Mark Twain

My Favorite Movie of 2019: The Peanut Butter Falcon

My Favorite Movie of 2019: The Peanut Butter Falcon

Welcome to my choice for the best movie of 2019. After hearing rave reviews from friends[i] and The World and Everything In It, we decided we wouldn’t wait for The Peanut Butter Falcon to leave the theaters and hit RedBox. Our decision was rewarded with one of our favorite movies we’ve seen in a long time.

The Peanut Butter Falcon is a story about two broken young men. Zak (played by Zack Gottsagen) is a young man with Down syndrome, whose family has abandoned him. A ward of the state, he now lives in a nursing home and longs for family and becoming the professional wrestler he believes he was made to be (“The Peanut Butter Falcon” will eventually be his wrestling alter-ego).

Tyler (played by Shia LaBeouf) is a young man who at first blush seems to as different a human being from Zak as one could imagine. He’s a sullen fisherman who is thieving crab cages to make ends meet. Beneath the surface, though, is a young man struggling with grief and guilt over the death of his brother.

The world of the two young men collide as they both are on the lam and headed toward a murky future they only can hope is better than what lies behind them. The story riffs on Mark Twain’s The Adventures of Huckleberry Finn without being derivative. Chasing Zak down is his kindhearted caretaker Eleanor (played by the charming Dakota Johnson) from the nursing home. Chasing Tyler down are two thuggish fisherman who are after a pound of his flesh for his theft.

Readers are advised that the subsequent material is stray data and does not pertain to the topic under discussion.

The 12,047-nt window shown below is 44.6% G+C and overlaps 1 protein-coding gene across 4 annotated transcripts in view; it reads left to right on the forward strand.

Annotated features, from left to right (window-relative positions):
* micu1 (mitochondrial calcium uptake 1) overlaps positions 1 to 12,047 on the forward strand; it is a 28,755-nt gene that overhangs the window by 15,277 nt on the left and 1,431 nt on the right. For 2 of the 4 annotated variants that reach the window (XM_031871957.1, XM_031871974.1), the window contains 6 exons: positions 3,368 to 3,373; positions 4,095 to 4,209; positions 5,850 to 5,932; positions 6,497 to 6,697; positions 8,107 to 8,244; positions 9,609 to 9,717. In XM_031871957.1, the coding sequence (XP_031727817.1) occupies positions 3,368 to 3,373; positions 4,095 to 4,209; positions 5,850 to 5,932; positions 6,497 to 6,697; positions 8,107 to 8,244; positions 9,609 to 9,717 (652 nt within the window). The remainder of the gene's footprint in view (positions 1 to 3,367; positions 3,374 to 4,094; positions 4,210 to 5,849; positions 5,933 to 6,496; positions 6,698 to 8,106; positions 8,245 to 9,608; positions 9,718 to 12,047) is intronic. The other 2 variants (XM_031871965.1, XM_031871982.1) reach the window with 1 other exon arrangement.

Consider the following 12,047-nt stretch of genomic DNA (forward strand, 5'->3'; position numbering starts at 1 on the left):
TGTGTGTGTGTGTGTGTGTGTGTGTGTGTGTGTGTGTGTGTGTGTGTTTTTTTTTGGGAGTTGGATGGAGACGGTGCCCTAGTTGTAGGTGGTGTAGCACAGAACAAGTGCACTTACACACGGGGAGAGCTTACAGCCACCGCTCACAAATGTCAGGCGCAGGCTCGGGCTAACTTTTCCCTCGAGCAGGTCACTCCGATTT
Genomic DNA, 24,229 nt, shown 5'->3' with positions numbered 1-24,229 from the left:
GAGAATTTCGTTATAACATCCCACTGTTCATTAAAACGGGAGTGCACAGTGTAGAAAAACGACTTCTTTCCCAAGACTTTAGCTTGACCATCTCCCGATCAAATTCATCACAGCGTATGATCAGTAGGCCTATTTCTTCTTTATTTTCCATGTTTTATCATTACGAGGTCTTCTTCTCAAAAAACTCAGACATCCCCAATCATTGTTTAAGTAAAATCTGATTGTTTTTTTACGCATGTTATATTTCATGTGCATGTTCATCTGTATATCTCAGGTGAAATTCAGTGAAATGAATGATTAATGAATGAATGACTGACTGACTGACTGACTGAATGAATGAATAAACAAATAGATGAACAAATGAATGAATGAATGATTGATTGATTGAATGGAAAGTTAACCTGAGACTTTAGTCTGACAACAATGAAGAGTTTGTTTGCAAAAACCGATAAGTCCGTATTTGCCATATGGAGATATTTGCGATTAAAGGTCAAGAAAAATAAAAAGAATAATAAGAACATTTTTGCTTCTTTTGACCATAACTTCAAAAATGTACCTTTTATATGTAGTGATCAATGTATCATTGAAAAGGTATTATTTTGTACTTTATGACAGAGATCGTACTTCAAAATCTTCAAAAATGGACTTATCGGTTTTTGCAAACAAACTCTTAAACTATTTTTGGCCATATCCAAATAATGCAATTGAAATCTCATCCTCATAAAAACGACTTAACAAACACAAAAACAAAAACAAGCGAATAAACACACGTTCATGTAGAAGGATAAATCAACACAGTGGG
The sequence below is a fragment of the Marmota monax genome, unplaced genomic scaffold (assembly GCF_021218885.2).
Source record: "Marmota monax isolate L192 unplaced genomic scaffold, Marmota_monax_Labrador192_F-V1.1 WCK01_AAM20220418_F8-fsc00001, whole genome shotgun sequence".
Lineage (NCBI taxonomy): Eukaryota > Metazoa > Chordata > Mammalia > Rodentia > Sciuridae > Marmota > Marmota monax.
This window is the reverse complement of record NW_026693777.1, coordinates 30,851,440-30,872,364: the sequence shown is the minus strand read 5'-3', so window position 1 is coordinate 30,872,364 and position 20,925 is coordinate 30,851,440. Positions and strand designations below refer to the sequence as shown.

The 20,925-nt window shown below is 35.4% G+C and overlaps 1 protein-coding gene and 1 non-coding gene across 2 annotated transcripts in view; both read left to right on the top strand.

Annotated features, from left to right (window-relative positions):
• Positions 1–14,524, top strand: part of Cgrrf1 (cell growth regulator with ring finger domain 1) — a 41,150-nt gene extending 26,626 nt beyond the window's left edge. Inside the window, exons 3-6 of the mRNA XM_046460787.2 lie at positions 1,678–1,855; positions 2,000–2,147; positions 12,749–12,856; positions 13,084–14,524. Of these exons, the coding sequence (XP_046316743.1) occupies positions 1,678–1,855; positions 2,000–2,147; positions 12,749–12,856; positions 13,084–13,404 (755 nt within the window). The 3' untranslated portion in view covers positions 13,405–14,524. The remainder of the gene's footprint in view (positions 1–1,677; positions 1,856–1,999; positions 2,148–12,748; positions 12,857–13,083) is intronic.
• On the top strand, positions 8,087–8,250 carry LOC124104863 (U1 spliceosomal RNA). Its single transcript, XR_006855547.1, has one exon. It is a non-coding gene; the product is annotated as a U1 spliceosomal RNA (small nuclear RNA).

Along the way Tyler’s hard, self-loathing heart will be softened by Zak and Zak’s crushed spirit will be brought to life by Tyler.

Of Mice and Men’s 3.8 Rating and Handling Criticism

Of Mice and Men’s 3.8 Rating and Handling Criticism

One of my favorite all-time books is the great American novel Of Mice and Men. This year I’ve been on a bit of a John Steinbeck binge. I’ve picked up some of his classics that I enjoyed in year’s past and I’ve picked up a couple that were new to me. I picked up Of Mice and Men for the first time in twenty-five years and dropped myself into the world of George and Lennie. It was just as immersive and heart-wrenching as the first time I read it as a fifteen-year-old. No, it was better. As perfect a novel as has ever been written.

I’m not a big crier, but my eyes welled, and then tears streamed down my cheeks as George has Lennie close his eyes and imagine their life on their own farm in the closing scene. Maybe you remember the emotional wallop or reading that final scene? Maybe you cried as well?

I went to Goodreads, where I rate and review books I’ve written (if you have an account, friend me!). My jaw dropped. On a 5 star scale, Steinbeck’s masterpiece has received a 3.86 rating with over 1.7 million ratings. A 3.86 for one of the finest pieces of writing on the planet. As of this writing 51,618 people rated Steinbeck’s novel a 1 out of 5 stars. 51,618 people, more than the population of Prescott, Arizona, decided that Steinbeck’s novel wasn’t just average or disappointing… no, it deserved the worst possible ranking they could give a book.

Confession: I handle criticism poorly.

By “handle criticism poorly” I don’t mean that I don’t receive criticism or seek it out. I do both. What I mean is that I tend to hear criticism in BOLD and CAPS LOCK. My default is to overstate the criticism, to universalize it, and to see too much merit in the criticism. I can slide into doubting my calling and gifting.

Fellow discouraged traveler, remember, 51,618 people gave Of Mice and Men 1 star.